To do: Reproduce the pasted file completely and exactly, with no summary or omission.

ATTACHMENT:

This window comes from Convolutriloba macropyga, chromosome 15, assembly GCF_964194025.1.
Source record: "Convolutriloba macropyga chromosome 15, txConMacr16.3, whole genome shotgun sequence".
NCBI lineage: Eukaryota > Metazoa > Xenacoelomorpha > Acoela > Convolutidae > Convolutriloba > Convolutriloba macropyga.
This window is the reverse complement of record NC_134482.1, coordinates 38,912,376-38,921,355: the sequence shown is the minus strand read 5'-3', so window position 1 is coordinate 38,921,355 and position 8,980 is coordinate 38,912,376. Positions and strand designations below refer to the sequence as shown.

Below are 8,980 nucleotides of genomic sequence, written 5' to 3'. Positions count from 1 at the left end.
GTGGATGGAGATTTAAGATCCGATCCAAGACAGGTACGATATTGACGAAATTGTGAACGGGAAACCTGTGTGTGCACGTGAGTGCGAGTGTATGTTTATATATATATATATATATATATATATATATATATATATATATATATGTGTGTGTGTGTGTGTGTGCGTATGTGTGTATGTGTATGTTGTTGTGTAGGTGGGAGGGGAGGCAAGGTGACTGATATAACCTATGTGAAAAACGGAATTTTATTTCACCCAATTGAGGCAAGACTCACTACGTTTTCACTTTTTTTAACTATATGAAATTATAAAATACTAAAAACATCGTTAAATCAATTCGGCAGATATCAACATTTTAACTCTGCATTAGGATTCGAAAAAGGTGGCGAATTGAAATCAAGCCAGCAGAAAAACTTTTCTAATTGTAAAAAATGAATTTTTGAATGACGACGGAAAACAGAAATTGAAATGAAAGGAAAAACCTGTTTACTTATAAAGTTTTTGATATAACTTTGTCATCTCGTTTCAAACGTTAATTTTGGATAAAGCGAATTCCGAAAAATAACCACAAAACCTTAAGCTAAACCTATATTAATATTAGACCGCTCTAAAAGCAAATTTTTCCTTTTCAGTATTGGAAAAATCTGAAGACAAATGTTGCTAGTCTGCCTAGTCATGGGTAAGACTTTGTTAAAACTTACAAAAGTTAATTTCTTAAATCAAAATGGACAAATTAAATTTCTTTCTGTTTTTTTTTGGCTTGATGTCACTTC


This window comes from Convolutriloba macropyga, chromosome 15, assembly GCF_964194025.1.
Source record: "Convolutriloba macropyga chromosome 15, txConMacr16.3, whole genome shotgun sequence".
NCBI lineage: Eukaryota > Metazoa > Xenacoelomorpha > Acoela > Convolutidae > Convolutriloba > Convolutriloba macropyga.
This window is the reverse complement of record NC_134482.1, coordinates 38,912,376-38,921,355: the sequence shown is the minus strand read 5'-3', so window position 1 is coordinate 38,921,355 and position 8,980 is coordinate 38,912,376. Positions and strand designations below refer to the sequence as shown.

Below are 8,980 nucleotides of genomic sequence, written 5' to 3'. Positions count from 1 at the left end.
GTGGATGGAGATTTAAGATCCGATCCAAGACAGGTACGATATTGACGAAATTGTGAACGGGAAACCTGTGTGTGCACGTGAGTGCGAGTGTATGTTTATATATATATATATATATATATATATATATATATATATATATATATGTGTGTGTGTGTGTGTGTGCGTATGTGTGTATGTGTATGTTGTTGTGTAGGTGGGAGGGGAGGCAAGGTGACTGATATAACCTATGTGAAAAACGGAATTTTATTTCACCCAATTGAGGCAAGACTCACTACGTTTTCACTTTTTTTAACTATATGAAATTATAAAATACTAAAAACATCGTTAAATCAATTCGGCAGATATCAACATTTTAACTCTGCATTAGGATTCGAAAAAGGTGGCGAATTGAAATCAAGCCAGCAGAAAAACTTTTCTAATTGTAAAAAATGAATTTTTGAATGACGACGGAAAACAGAAATTGAAATGAAAGGAAAAACCTGTTTACTTATAAAGTTTTTGATATAACTTTGTCATCTCGTTTCAAACGTTAATTTTGGATAAAGCGAATTCCGAAAAATAACCACAAAACCTTAAGCTAAACCTATATTAATATTAGACCGCTCTAAAAGCAAATTTTTCCTTTTCAGTATTGGAAAAATCTGAAGACAAATGTTGCTAGTCTGCCTAGTCATGGGTAAGACTTTGTTAAAACTTACAAAAGTTAATTTCTTAAATCAAAATGGACAAATTAAATTTCTTTCTGTTTTTTTTTGGCTTGATGTCACTTC